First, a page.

Xeno.graphics is the collection of unusual charts and maps Maarten Lambrechts maintains. It’s a repository of novel, innovative, and experimental visualizations to inspire you, to fight xenographphobia, and popularize new chart types.
For instance, have you ever before heard of a time curve? These are very useful to visualize the development of a relationship over time.
The upset plot is another example of an upcoming visualization. It can demonstrate the overlap or insection in a dataset. For instance, in the social network of #rstats twitter heroes, as the below example from the Xenographics website does.
The below necklace map is new to me too. What it does precisely is unclear to me as well.
There are hundreds of other interestingcharts, maps, figures, and plots, so do have a look yourself. Moreover, the xenographics collection is still growing. If you know of one that isn’t here already, please submit it. You can also expect some posts about certain topics around xenographics.
This pearl had been resting in my inbox for quite a while before I was able to add it to my R resources list. Citing its GitHub page, ggstatsplot is an extension of ggplot2 package for creating graphics with details from statistical tests included in the plots themselves and targeted primarily at behavioral sciences community to provide a one-line code to produce information-rich plots. The package is currently maintained and still under development by Indrajeet Patil. Nevertheless, its functionality is already quite impressive. You can download the latest stable version via:
Or download the development version via:
repo="IndrajeetPatil/ggstatsplot", # package path on GitHubdependencies=TRUE, # installs packages which ggstatsplot depends onupgrade_dependencies=TRUE# updates any out of date dependencies
The package currently supports many different statistical plots, including:
This function creates either a violin plot, a box plot, or a mix of two for between-group or between-condition comparisons and additional detailed results from statistical tests can be added in the subtitle. The simplest function call looks like the below, but much more complex information can be added and specified.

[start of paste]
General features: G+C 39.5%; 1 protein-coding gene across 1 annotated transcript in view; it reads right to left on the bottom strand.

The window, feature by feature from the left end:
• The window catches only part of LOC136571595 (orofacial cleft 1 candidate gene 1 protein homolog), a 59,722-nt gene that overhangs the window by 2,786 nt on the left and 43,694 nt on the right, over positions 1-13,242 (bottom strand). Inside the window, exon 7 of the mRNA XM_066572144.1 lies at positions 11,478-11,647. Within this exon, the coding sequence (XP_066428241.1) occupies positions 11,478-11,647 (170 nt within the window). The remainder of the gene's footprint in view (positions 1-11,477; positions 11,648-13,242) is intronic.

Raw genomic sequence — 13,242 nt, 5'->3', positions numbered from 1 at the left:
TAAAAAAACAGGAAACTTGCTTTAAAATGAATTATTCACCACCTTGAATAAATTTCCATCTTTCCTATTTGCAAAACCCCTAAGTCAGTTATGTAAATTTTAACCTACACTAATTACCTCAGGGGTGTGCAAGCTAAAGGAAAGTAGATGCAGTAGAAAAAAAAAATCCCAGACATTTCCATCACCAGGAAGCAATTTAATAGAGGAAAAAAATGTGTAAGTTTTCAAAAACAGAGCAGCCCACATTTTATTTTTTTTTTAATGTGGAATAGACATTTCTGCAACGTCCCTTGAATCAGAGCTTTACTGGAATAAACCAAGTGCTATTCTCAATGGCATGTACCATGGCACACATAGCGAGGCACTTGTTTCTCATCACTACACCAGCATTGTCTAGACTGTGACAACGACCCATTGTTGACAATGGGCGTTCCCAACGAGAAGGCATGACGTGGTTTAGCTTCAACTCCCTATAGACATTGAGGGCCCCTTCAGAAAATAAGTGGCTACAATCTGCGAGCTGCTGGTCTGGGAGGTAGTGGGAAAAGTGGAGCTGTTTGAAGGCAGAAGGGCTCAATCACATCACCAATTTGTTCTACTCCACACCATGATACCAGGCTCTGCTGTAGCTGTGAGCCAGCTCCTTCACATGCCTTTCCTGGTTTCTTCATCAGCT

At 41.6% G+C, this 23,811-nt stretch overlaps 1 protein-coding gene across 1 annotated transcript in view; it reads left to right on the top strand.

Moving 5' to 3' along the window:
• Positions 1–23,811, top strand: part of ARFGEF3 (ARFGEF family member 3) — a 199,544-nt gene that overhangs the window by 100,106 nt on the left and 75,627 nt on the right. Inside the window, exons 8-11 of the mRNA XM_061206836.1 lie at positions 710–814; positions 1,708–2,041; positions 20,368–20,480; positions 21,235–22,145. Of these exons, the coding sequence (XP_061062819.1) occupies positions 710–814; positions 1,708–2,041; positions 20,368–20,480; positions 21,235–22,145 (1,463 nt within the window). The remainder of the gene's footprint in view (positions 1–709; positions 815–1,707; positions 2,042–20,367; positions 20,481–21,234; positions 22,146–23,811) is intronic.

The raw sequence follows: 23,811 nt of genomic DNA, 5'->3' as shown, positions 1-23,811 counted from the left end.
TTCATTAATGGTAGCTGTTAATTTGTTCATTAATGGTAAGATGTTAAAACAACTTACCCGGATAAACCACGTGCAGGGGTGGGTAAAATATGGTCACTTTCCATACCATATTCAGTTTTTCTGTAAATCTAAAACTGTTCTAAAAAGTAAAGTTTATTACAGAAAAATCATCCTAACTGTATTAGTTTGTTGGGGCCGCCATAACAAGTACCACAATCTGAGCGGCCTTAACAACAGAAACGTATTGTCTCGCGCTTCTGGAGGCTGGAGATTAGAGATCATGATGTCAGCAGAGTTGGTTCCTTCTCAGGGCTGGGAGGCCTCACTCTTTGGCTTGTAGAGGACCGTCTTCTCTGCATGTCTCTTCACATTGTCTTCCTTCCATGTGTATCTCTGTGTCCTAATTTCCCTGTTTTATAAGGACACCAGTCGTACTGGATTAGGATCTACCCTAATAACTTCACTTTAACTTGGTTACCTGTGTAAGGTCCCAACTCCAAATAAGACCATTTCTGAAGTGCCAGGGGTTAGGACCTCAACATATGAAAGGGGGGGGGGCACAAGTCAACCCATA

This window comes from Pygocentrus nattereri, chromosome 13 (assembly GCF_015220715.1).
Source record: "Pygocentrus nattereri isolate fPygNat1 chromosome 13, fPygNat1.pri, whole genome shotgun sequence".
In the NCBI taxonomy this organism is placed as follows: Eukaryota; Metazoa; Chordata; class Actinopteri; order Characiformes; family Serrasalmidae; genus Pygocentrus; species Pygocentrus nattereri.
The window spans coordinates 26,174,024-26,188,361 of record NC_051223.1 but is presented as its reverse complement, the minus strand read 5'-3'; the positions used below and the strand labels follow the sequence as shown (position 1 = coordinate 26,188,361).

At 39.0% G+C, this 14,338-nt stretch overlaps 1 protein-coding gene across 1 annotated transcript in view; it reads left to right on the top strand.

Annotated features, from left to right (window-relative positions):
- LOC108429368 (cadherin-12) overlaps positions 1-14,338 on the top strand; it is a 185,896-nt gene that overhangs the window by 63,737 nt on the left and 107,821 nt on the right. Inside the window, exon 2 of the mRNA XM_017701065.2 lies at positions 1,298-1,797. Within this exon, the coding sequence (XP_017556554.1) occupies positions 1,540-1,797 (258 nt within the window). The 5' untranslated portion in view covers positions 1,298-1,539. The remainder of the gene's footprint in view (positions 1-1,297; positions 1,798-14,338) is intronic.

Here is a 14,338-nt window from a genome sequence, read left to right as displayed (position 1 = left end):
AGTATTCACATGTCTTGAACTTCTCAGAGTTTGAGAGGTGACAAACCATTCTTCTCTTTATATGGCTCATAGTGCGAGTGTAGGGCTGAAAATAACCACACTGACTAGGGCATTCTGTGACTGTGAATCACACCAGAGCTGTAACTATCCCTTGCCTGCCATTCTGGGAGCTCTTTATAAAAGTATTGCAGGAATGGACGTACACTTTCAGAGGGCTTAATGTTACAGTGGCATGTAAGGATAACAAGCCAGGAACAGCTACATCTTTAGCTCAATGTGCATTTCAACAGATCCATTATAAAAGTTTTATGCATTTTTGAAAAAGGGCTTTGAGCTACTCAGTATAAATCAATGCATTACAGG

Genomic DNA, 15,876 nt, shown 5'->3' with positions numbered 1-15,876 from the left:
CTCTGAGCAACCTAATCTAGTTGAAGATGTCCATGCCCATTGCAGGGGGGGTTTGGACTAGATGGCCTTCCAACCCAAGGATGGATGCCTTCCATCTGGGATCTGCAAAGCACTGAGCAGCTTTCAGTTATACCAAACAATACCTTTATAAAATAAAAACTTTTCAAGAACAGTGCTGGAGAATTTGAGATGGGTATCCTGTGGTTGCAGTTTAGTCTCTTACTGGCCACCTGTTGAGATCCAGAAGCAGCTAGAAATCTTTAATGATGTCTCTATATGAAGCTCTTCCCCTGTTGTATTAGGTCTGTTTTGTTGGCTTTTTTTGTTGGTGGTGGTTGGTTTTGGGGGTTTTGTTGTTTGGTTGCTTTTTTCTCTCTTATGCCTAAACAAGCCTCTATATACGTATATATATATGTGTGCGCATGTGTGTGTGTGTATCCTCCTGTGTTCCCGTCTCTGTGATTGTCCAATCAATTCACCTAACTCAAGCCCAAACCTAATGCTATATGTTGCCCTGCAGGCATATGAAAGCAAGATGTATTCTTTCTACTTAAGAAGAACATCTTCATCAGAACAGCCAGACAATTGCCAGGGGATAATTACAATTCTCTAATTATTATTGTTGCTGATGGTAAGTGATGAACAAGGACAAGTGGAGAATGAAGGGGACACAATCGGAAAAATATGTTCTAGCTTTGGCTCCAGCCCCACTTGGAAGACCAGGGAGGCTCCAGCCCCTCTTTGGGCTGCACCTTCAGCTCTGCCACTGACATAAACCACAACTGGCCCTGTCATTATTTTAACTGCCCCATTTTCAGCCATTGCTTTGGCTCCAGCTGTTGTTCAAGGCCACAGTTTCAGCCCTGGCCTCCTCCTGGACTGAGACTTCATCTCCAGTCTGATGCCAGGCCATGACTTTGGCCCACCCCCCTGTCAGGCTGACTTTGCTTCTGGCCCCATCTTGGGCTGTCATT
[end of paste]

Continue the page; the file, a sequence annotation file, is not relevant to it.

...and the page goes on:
set.seed(123) # to get reproducible results
# the functions work approximately the same as ggplot2
# and can be adjusted using the same, orginal function calls
ggplot2::coord_cartesian(ylim= c(3, 8)) +ggplot2::scale_y_continuous(breaks= seq(3, 8, by=1))
Not all plots are ggplot2-compatible though, for instance, ggscatterstats is not. Nevertheless, it produces a very powerful plot in my opinion.
ggcorrmat is also quite impressive, producing correlalograms with only minimal amounts of code as it wraps around ggcorplot. The defaults already produces publication-ready correlation matrices:
cor.vars.names= c("Sepal Length", "Sepal Width", "Petal Length", "Petal Width"),
title="Correlalogram for length measures for Iris species",
subtitle="Iris dataset by Anderson",
": X denotes correlation non-significant at ",
"< 0.005; adjusted alpha"
Finally, ggcoefstats is a wrapper around GGally::ggcoef, creating a plot with the regression coefficients’ point estimates as dots with confidence interval whiskers. Here’s an example with some detailed specifications:
stats.label.color= c("#0072B2", "#D55E00", "darkgreen"),
title="Car performance predicted by transmission and cylinder count",
subtitle="Source: 1974 Motor Trend US magazine"